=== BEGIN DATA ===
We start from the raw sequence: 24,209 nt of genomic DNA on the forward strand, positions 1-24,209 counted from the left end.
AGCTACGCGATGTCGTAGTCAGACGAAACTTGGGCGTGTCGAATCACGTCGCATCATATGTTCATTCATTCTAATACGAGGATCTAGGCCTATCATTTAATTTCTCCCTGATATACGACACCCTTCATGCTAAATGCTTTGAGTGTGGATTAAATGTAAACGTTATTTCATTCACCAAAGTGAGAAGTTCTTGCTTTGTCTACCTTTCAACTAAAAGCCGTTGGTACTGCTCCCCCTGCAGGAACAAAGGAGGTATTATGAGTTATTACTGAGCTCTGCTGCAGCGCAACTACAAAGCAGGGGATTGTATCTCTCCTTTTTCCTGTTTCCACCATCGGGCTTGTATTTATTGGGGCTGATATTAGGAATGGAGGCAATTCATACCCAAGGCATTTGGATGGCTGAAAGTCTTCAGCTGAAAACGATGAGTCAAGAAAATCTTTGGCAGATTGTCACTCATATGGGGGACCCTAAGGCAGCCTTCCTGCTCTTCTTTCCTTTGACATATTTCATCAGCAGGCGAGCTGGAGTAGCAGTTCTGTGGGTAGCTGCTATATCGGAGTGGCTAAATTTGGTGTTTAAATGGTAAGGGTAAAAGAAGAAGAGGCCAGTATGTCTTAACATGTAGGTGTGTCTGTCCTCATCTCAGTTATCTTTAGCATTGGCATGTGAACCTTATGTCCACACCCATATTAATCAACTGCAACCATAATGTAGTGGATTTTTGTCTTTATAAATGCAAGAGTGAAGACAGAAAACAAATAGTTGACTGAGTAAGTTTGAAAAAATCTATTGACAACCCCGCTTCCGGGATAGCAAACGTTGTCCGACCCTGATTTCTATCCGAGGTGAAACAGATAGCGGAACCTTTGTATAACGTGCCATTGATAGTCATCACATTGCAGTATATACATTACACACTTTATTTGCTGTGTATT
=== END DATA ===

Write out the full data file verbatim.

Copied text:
We start from the raw sequence: 24,209 nt of genomic DNA on the forward strand, positions 1-24,209 counted from the left end.
AGCTACGCGATGTCGTAGTCAGACGAAACTTGGGCGTGTCGAATCACGTCGCATCATATGTTCATTCATTCTAATACGAGGATCTAGGCCTATCATTTAATTTCTCCCTGATATACGACACCCTTCATGCTAAATGCTTTGAGTGTGGATTAAATGTAAACGTTATTTCATTCACCAAAGTGAGAAGTTCTTGCTTTGTCTACCTTTCAACTAAAAGCCGTTGGTACTGCTCCCCCTGCAGGAACAAAGGAGGTATTATGAGTTATTACTGAGCTCTGCTGCAGCGCAACTACAAAGCAGGGGATTGTATCTCTCCTTTTTCCTGTTTCCACCATCGGGCTTGTATTTATTGGGGCTGATATTAGGAATGGAGGCAATTCATACCCAAGGCATTTGGATGGCTGAAAGTCTTCAGCTGAAAACGATGAGTCAAGAAAATCTTTGGCAGATTGTCACTCATATGGGGGACCCTAAGGCAGCCTTCCTGCTCTTCTTTCCTTTGACATATTTCATCAGCAGGCGAGCTGGAGTAGCAGTTCTGTGGGTAGCTGCTATATCGGAGTGGCTAAATTTGGTGTTTAAATGGTAAGGGTAAAAGAAGAAGAGGCCAGTATGTCTTAACATGTAGGTGTGTCTGTCCTCATCTCAGTTATCTTTAGCATTGGCATGTGAACCTTATGTCCACACCCATATTAATCAACTGCAACCATAATGTAGTGGATTTTTGTCTTTATAAATGCAAGAGTGAAGACAGAAAACAAATAGTTGACTGAGTAAGTTTGAAAAAATCTATTGACAACCCCGCTTCCGGGATAGCAAACGTTGTCCGACCCTGATTTCTATCCGAGGTGAAACAGATAGCGGAACCTTTGTATAACGTGCCATTGATAGTCATCACATTGCAGTATATACATTACACACTTTATTTGCTGTGTATT